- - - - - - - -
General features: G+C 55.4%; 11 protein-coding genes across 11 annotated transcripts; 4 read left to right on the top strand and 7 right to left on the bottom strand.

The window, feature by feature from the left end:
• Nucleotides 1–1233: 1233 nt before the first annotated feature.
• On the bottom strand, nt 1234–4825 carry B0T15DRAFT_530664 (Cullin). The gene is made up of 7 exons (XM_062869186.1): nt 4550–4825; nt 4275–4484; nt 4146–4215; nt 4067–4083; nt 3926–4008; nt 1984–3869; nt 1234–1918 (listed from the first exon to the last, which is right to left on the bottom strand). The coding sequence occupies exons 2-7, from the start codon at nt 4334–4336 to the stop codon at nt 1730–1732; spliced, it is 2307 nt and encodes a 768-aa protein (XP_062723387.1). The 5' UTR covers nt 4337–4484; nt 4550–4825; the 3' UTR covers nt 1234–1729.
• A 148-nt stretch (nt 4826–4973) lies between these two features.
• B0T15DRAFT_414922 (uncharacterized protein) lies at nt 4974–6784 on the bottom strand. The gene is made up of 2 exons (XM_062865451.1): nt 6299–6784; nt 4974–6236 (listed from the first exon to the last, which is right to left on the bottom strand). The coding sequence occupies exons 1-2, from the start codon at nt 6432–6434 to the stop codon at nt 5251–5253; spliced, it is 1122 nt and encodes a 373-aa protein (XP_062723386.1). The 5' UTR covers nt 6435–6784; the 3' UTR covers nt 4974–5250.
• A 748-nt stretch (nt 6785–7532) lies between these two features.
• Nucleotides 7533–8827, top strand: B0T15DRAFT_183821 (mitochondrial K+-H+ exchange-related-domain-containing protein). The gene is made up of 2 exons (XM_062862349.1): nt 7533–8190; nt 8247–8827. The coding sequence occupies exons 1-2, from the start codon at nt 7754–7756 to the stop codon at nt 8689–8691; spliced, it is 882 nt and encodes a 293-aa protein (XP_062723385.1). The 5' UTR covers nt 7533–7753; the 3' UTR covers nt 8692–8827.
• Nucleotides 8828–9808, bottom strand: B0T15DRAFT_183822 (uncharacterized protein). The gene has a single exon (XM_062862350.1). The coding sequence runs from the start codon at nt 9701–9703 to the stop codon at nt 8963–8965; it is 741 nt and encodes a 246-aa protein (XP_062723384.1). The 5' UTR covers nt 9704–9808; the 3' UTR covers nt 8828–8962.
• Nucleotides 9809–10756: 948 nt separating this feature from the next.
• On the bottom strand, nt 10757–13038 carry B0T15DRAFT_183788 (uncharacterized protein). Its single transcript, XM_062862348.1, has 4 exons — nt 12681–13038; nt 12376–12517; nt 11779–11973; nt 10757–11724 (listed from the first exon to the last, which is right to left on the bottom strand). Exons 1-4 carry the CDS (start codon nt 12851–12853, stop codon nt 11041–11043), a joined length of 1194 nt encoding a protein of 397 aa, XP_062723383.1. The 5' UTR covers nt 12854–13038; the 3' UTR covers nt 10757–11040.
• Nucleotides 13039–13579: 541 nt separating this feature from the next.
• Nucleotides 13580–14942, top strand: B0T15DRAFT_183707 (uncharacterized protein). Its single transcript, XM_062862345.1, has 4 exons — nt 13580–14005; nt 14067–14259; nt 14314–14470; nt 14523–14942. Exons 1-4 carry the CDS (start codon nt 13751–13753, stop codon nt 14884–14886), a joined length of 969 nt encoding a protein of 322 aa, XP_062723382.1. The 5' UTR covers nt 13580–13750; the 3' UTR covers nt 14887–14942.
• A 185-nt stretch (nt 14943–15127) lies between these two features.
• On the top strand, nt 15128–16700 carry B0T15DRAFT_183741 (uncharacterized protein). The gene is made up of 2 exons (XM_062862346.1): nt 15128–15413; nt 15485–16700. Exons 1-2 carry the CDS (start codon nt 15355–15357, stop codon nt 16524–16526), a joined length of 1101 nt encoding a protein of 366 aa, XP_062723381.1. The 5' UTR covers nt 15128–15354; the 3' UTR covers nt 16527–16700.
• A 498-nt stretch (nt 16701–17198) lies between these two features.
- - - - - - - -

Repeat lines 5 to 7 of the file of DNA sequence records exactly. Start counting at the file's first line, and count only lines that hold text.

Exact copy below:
• A 148-nt stretch (nt 4826–4973) lies between these two features.
• B0T15DRAFT_414922 (uncharacterized protein) lies at nt 4974–6784 on the bottom strand. The gene is made up of 2 exons (XM_062865451.1): nt 6299–6784; nt 4974–6236 (listed from the first exon to the last, which is right to left on the bottom strand). The coding sequence occupies exons 1-2, from the start codon at nt 6432–6434 to the stop codon at nt 5251–5253; spliced, it is 1122 nt and encodes a 373-aa protein (XP_062723386.1). The 5' UTR covers nt 6435–6784; the 3' UTR covers nt 4974–5250.
• A 748-nt stretch (nt 6785–7532) lies between these two features.